China now produces eight million new college graduates each year, four times as many as ten years ago. The job market, however, has not adjusted accordingly. While the graduate glut sharpens competition for white collar jobs even as it drives down wages, the educated unemployed are put off plentiful factory jobs by heightened expectations, lack of prestige, and fear of damage to long-term career prospects. The resulting frustration may prove a long-term challenge to social stability, writes Keith Bradsher at The New York Times:
Wang Zengsong is desperate for a steady job. He has been unemployed for most of the three years since he graduated from a community college here after growing up on a rice farm. Mr. Wang, 25, has worked only several months at a time in low-paying jobs, once as a shopping mall guard, another time as a restaurant waiter and most recently as an office building security guard.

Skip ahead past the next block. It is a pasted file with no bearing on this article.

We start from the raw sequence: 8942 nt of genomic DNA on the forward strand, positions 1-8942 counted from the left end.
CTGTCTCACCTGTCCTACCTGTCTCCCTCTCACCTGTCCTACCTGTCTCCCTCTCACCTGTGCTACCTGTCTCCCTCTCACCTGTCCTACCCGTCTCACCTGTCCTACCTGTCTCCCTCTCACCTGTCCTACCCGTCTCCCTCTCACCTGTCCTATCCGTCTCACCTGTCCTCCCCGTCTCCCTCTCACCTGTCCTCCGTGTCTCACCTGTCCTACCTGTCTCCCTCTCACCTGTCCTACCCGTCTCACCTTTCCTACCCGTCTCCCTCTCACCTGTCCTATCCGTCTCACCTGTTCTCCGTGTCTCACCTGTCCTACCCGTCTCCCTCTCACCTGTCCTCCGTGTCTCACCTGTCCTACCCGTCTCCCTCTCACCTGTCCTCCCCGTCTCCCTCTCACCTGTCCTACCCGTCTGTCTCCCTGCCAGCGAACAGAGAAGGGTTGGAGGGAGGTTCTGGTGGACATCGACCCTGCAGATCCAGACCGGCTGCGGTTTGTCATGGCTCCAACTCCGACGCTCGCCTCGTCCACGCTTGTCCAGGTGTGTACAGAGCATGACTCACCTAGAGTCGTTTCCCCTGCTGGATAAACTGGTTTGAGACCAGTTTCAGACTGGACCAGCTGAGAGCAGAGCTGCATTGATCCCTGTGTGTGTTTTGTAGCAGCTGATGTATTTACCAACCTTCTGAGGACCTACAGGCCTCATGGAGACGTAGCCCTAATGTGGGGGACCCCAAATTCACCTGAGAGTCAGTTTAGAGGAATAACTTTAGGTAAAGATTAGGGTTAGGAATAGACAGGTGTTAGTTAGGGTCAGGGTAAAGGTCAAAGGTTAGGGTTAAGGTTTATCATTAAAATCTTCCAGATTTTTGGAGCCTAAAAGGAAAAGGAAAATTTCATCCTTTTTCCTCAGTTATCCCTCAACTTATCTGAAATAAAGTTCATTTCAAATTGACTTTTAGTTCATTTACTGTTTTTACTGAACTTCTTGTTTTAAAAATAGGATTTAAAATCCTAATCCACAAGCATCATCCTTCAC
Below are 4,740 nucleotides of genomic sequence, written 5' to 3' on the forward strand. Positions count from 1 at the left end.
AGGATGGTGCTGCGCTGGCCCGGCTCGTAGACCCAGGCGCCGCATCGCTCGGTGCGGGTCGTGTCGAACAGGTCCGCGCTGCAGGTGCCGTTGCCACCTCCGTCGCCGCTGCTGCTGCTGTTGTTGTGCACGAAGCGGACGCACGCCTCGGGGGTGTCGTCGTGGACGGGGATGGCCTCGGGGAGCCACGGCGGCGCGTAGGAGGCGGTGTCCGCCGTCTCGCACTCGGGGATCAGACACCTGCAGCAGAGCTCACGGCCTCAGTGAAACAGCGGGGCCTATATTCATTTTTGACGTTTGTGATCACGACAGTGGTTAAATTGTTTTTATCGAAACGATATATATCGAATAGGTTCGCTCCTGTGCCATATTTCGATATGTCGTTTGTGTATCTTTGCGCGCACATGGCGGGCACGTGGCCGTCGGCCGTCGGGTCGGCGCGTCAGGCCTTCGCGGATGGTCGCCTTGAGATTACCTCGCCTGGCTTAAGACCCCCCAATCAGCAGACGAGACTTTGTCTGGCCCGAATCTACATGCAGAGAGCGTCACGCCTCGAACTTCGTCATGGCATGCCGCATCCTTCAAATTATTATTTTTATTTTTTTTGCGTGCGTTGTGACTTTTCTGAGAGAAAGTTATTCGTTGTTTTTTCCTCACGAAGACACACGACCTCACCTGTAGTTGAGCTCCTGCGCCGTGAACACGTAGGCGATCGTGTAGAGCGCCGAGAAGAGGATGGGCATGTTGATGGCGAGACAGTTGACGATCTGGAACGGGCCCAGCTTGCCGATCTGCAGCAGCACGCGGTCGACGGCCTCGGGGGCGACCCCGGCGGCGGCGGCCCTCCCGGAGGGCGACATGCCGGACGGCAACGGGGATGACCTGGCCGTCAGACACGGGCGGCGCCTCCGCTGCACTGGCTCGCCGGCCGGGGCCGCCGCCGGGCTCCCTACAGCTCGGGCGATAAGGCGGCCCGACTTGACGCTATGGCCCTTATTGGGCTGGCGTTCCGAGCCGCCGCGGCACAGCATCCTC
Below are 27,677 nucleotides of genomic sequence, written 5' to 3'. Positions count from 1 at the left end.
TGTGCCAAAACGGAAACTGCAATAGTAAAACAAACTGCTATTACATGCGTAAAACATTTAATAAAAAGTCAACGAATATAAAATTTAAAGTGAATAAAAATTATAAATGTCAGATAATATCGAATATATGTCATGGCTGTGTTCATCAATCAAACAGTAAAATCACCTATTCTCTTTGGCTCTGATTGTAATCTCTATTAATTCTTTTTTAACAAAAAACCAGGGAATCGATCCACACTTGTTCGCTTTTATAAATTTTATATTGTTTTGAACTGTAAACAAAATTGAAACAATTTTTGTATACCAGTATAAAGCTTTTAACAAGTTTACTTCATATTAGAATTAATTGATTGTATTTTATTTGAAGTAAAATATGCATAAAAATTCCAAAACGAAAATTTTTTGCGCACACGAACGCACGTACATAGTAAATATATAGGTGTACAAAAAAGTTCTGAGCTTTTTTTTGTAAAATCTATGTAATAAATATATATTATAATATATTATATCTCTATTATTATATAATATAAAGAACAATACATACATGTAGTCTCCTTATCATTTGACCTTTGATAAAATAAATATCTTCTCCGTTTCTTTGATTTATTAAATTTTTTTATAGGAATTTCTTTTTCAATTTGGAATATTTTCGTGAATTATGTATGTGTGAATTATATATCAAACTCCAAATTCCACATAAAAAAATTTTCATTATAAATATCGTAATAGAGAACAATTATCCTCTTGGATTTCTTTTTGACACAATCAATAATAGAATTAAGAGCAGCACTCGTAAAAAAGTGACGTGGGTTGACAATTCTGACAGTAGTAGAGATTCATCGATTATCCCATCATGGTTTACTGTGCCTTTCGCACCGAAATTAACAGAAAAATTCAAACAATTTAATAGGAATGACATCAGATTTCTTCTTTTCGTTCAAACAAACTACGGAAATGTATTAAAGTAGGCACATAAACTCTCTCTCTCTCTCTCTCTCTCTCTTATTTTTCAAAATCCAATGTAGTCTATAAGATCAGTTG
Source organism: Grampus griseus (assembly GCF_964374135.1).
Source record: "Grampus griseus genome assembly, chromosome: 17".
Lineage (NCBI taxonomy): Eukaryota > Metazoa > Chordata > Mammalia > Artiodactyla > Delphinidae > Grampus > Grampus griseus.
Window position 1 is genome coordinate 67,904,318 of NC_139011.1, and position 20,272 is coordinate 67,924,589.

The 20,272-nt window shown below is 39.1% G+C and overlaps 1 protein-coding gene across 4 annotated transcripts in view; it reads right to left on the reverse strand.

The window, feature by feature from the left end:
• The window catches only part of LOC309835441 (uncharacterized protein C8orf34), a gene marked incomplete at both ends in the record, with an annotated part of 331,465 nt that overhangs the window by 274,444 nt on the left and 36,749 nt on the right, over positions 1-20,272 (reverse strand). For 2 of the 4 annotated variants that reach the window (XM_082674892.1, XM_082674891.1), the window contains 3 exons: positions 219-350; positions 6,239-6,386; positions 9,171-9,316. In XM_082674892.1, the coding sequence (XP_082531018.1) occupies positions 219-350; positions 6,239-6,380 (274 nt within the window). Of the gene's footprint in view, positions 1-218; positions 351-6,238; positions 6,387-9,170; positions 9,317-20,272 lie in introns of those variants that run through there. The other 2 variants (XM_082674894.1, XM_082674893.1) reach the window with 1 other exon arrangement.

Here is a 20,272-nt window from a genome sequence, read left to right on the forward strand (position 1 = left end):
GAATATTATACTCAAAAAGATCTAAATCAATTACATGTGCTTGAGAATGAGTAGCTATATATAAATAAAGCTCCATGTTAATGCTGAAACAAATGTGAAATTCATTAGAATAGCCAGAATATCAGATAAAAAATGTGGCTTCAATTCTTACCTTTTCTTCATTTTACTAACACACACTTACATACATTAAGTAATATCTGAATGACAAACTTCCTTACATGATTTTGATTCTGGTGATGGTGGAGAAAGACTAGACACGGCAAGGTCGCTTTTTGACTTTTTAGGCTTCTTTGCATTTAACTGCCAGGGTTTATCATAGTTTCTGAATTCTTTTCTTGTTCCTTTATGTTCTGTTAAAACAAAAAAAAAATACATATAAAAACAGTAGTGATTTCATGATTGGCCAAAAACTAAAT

[…] “I have never and will never consider a factory job — what’s the point of sitting there hour after hour, doing repetitive work?” he asked.
Millions of recent college graduates in China like Mr. Wang are asking the same question. A result is an anomaly: Jobs go begging in factories while many educated young workers are unemployed or underemployed. A national survey of urban residents, released this winter by a Chinese university, showed that among people in their early 20s, those with a college degree were four times as likely to be unemployed as those with only an elementary school education.